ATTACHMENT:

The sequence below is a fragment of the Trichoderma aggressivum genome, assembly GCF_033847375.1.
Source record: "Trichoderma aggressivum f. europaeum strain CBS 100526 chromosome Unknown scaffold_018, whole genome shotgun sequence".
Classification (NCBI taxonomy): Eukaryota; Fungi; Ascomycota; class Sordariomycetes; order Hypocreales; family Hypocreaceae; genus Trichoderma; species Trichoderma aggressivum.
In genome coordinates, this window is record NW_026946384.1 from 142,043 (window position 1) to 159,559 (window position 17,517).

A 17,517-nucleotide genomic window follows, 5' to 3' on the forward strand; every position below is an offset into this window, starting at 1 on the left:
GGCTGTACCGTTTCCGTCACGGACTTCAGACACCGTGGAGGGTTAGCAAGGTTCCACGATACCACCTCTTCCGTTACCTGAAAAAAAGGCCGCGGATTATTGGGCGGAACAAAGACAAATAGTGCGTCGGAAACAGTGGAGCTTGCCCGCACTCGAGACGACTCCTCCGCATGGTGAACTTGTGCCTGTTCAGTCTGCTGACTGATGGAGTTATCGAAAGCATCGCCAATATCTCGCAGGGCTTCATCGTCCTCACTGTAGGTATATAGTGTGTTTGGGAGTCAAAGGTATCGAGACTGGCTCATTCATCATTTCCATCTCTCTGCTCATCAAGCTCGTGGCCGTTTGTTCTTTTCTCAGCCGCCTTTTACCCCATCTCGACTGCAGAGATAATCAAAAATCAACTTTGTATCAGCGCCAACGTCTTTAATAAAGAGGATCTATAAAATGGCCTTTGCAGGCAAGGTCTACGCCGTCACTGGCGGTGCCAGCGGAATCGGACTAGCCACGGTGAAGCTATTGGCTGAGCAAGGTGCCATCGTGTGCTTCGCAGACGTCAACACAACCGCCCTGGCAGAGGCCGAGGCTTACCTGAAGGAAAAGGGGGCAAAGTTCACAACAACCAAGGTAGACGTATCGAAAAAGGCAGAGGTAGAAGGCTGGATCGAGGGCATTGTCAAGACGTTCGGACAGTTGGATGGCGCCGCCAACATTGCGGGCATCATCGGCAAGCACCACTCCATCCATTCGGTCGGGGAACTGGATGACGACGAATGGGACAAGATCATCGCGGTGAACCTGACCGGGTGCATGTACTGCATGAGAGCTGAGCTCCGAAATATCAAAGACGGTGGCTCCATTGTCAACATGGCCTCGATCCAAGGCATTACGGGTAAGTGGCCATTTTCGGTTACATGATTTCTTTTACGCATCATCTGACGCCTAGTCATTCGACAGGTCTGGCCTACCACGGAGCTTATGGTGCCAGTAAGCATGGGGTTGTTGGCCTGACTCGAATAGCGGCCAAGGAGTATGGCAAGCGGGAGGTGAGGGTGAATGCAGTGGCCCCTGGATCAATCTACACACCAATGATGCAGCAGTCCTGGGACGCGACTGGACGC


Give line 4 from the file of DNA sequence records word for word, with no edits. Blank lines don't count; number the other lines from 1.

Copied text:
In genome coordinates, this window is record NW_026946384.1 from 142,043 (window position 1) to 159,559 (window position 17,517).